Quantcast CHAPTER 2. PROBLEM IDENTIFICATION AND ASSESSMENT

 
  
 
CHAPTER 2
PROBLEM IDENTIFICATION AND ASSESSMENT
INTRODUCTION
Perhaps one of the most important aspect of water quality enhancement is identification of the
water quality problem(s) and a robust analysis of the cause(s). This is the next step after an
understanding of watershed-reservoir processes has been achieved. Problem identification requires
detection of the problem, definition of the problem (e.g., what is the problem as perceived by water
resource users or indicators), and identification of possible causes or sources of the problem. Often, a
specific and detailed assessment of processes in the watershed, reservoir, and tailwater are necessary
to develop the level of understanding in a particular system so that feasibility of enhancement techniques
can be evaluated. This session will provide an overview of problem definition with input from
workshop participants and detailed information for assessing processes in the watershed, reservoir, and
tailwater.
2.1 WATER QUALITY PROBLEM DEFINITION AND DETECTION
What is a water quality problem? This answer to this question is a function of many factors
such as: user needs, user perceptions, regional conditions, and water quality indicators.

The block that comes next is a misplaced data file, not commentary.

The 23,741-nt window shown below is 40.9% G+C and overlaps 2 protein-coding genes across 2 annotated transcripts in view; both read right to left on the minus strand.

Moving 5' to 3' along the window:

A water quality problem is often not considered problematic until a user is no longer able to use the
resource due to water quality. For example, an algal bloom that decreases turbidity (water clarity) at a
swimming beach such that the beach must be closed becomes a water quality problem. This same algal
bloom may or may not impair other uses such as fishing, boating, or water supply. Consequently, the
perception of a problem will be different depending on the user. Furthermore, in an area of the country
with highly productive lakes and reservoirs, algal blooms are more common than in areas of low
productivity and may be more tolerable. The timing and magnitude of the algal bloom may also
determine the extent of the problem. The use of water quality indicators may help in evaluating water
quality problems but are most appropriately applied on a regional basis with consideration for user
needs.
2.1.1 PERCEPTIONS OF WATER QUALITY PROBLEMS
Beauty is in the eye of the beholder and water quality problems are often defined by
perceptions based on user experiences and requirements. A person accustomed to a eutrophic system
with high algal biomass and low water clarity may be satisfied with the local conditions until he or she
travels to an area with considerably better water quality. Upon return to the local spot, it becomes
apparent that water quality is substandard and has been all along. Fishermen have different water
quality perceptions than do recreational boaters suggesting user requirements may influence water
quality perceptions. Just as important, are perceptions of water quality by nonusers. For example, a
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